"The Glorious Day", which Wolfie had always been plotting, comes at the end of the third series, in an episode of the same name, in which the Tooting Popular Front 'liberate' a Scorpion tank and use it to invade the Houses of Parliament, only to find the place empty, owing to a parliamentary recess. During the TPF's 'annual manoeuvres' on Salisbury Plain, Wolfie, Ken, Tucker and Speed decide to camp down after an evening of heavy drinking; unbeknownst to them, they are in the middle of a military live firing area. During the night, the British Army hold an exercise, and the Scorpion is 'abandoned' by its crew after being declared "knocked out" by a "landmine" during a training exercise. When Wolfie and his comrades discover this, Wolfie comes up with his revolutionary plan. Speed states that he learned to drive a Scorpion during his time in the Territorial Army, at which point the lads steal it and drive it back to London.
On returning, they hide it in Charlie Johnson's garage. Charlie comes home from work and opens the garage door to park his car. Curious as to the purpose of the Scorpion parked amongst the garden tools, he climbs down inside and accidentally steps on the machine-gun fire button. The result is that their neat garden is raked with heavy machine-gun fire, narrowly missing his wife Florence who is hanging out the washing, and annihilating their garden gnomes. This episode also includes a new song from John Sullivan and sung by Robert Lindsay—"We are the TPF. We are the People."
Series three consists of seven episodes.
The series began with Wolfie and company being paroled, a brief flirtation at being pop stars on the back of their 'fame' ended in disaster. While the TPF have been away, a new gangster, Ronnie Lynch, has usurped Fenning's position in Tooting, including his old pub. Wolfie hates him more than he did Fenning, and after various run-ins with Lynch (who constantly refers to Wolfie as "Wally"), the series was concluded in the penultimate episode, with Wolfie fleeing Tooting to escape a £6,000 contract put on his head by Ronnie Lynch after Lynch had caught Wolfie in his wife Mandy's bedroom. Closing with a shot mirroring the opening credits, we see Wolfie entering Tooting Broadway tube station. Series four consisted of seven episodes and a Christmas special, "Buon Natale", in which Wolfie and Ken ride to Rimini on Wolfie's Lambretta to visit Shirley for the festive period, only to find that she has become romantically involved with an Italian named Paolo. This episode was shown after the series officially ended, but is set before the events of the last episode.
- Some sources erroneously name the pilot as "A Roof Over My Head", which was actually the title of the previous week's Comedy Special, written by Barry Took (which also led to a series).
- In the penultimate episode, Wolfie's full name was revealed as Walter Henry Smith - W H Smith.
- Early episodes state that there are six members of the Tooting Popular Front, but only four appear onscreen. In series 3 Woolfie says that two founder members have left the TPF: Dave the Nose (the TPF's Foreign Secretary) has emigrated, and Reg X (a Black Panther) is playing second oil drum in a steel band at Butlins.
- In the 1980 Christmas special, the Italianate village of Portmeirion in North Wales stood in for Rimini, with other locations in the vicinity used for other parts of their journey across Europe.
- The 1980 Christmas special featured the Beatles' song "Here Comes the Sun", which has been replaced on subsequent DVD releases, owing to licensing issues.
- In the original television broadcast of the episode, "Working Class Hero" the music that accompanies Wolfie's commute on his first day at work is "Carry That Weight" from the Beatles' Abbey Road album. This too was substituted on the DVD issue, with a nondescript jazz tune.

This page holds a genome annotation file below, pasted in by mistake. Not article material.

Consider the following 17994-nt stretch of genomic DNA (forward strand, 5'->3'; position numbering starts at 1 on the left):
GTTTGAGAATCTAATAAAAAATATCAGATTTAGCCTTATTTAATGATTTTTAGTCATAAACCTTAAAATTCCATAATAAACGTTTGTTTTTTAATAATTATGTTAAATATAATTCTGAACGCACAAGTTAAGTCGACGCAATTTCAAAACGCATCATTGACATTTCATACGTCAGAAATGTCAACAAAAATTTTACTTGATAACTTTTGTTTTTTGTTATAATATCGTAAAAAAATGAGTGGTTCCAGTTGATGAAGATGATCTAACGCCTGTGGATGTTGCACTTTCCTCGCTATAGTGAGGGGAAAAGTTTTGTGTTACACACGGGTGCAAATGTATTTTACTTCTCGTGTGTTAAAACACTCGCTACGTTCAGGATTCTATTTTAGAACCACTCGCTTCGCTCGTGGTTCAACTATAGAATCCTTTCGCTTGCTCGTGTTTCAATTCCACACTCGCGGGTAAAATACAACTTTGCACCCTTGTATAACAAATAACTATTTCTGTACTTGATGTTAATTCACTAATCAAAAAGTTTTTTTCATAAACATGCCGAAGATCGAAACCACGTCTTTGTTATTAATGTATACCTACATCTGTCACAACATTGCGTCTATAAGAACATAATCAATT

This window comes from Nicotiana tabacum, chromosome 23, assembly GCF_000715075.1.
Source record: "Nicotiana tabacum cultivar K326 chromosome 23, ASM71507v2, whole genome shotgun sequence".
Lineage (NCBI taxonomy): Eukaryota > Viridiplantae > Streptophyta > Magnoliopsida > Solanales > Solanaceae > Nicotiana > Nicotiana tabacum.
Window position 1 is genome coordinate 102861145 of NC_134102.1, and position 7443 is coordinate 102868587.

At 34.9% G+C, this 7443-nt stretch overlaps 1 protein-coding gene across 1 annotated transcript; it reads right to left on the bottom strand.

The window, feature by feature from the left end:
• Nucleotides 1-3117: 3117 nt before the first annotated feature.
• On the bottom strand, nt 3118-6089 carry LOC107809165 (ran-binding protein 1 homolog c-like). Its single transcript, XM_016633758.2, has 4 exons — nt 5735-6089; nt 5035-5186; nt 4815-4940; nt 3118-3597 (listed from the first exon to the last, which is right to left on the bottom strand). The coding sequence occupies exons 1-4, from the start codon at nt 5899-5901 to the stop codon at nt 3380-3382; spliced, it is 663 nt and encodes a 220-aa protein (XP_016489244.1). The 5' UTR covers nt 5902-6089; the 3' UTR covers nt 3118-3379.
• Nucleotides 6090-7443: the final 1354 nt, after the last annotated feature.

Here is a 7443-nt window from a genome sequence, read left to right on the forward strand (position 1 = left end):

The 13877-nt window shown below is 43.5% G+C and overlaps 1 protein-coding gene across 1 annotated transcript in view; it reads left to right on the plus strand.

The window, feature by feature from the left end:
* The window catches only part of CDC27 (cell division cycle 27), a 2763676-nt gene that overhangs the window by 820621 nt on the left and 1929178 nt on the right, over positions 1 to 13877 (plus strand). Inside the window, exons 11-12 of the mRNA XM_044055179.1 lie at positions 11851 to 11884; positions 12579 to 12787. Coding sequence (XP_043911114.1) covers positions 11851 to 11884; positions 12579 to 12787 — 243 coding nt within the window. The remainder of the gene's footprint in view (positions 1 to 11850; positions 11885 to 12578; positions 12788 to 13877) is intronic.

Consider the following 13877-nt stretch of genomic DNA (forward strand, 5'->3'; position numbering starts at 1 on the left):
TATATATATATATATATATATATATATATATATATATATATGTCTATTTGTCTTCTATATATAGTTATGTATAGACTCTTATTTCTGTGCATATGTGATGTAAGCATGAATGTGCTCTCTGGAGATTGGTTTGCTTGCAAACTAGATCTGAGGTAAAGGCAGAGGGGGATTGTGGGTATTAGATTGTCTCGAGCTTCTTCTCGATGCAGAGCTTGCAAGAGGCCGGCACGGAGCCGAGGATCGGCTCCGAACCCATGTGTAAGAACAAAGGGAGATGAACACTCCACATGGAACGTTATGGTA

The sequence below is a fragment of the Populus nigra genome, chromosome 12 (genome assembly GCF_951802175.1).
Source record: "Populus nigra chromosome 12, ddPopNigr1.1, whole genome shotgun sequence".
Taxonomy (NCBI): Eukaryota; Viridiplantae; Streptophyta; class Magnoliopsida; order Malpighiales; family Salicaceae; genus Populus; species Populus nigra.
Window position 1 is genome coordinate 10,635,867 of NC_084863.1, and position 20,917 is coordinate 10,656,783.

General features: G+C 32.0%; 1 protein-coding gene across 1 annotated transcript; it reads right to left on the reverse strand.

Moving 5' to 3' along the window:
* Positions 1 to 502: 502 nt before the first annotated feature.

- The end title theme was written by John Sullivan and sung by Robert Lindsay, and is called "The Glorious Day".
The first episode aired on 12 April 1977. This episode was a pilot. Over the next four years, a further four series and a Christmas special were aired, totalling thirty episodes. The last episode aired on 31 December 1980. There is a mythical episode called "Right to Work" which appears in some episode guides; the confusion may arise from the episode "Working Class Hero", which opens with Wolfie involved in a 'Right to Work' protest.
The entire series was repeated on BBC1 in 1992/1993. The series has also been re-run on satellite channels UKGold/UKTV Drama and on Gold, though one episode has never been repeated - "A Story For Christmas" from 1977.[original research?] All the episodes have been released on DVD.
Citizen Smith, a novelisation of the first series written by Christopher Kenworthy, was published by Universal books, London in 1978.
In 2015, Lindsay was reported as saying he was very keen to reprise the role of Wolfie Smith, particularly with the rise of Jeremy Corbyn. However, it was also reported that the family of the by then deceased Sullivan, who own the rights, did not want to bring it back.
Playback released two DVD volumes of Citizen Smith, each with two series. Series one and two (including the pilot) were released in 2003 followed by series three and four later that year.
Only two episodes have actually been cut: "Changes" - where Tucker and Wolfie miming to the Beatles tracks "Till There Was You" (and Tucker's line "I think they like us.") and "Help!" have been cut from the scene where Tucker serenades June; and "Prisoners" - where a short scene of Wolfie singing along to the Beatles track "She Loves You", which comes in between the shot of Speed throwing stones at Wolfie's window and the shot of the window breaking, has also been cut.
Cinema Club bought the rights to the series, and later released all four series in a complete series set on 17 July 2017.
- Steve Clark The Only Fools and Horses Story, pp26–28, ISBN 0-563-38445-X, first published 1998,
- Mark Lewisohn Radio Times Guide to TV Comedy, (A Roof Over My Head, p172, 658.) ISBN 0-563-48755-0, reprinted 2003.
- Universal/Playback DVD Series 1/2 and Series 3/4. 2003.
- http://www.screenonline.org.uk/tv/id/577221/ [bare URL]
- "The British Comedy Guide". Retrieved 25 September 2011.
- http://www.bfi.org.uk/films-tv-people/4ce2b7017587e [bare URL]
- http://www.televisionheaven.co.uk/john_sullivan.htm [bare URL]
- http://www.britishclassiccomedy.co.uk/up-the-revolution-its-citizen-smith [bare URL]
- https://www.mirror.co.uk/news/uk-news/charlie-catchpole-column-flashback-1970s-2873458 [bare URL]
- http://weeklyworker.co.uk/worker/989/maoist-slaves-combating-the-fascist-state-in-brixt/ [bare URL]
- https://www.imdb.com/title/tt0876903/ [bare URL]
- https://tv.bt.com/tv/tv-news/citizen-smith-9-surprising-facts-about-the-classic-sitcom-11364003105799 [bare URL]
- https://tv.bt.com/tv/tv-news/citizen-smith-9-surprising-facts-about-the-classic-sitcom-11364003105799 [bare URL]
- "Classic 1970s BBC comedy Citizen Smith set to return". 11 September 2015.
- "Citizen Smith won't be coming back". 11 September 2015.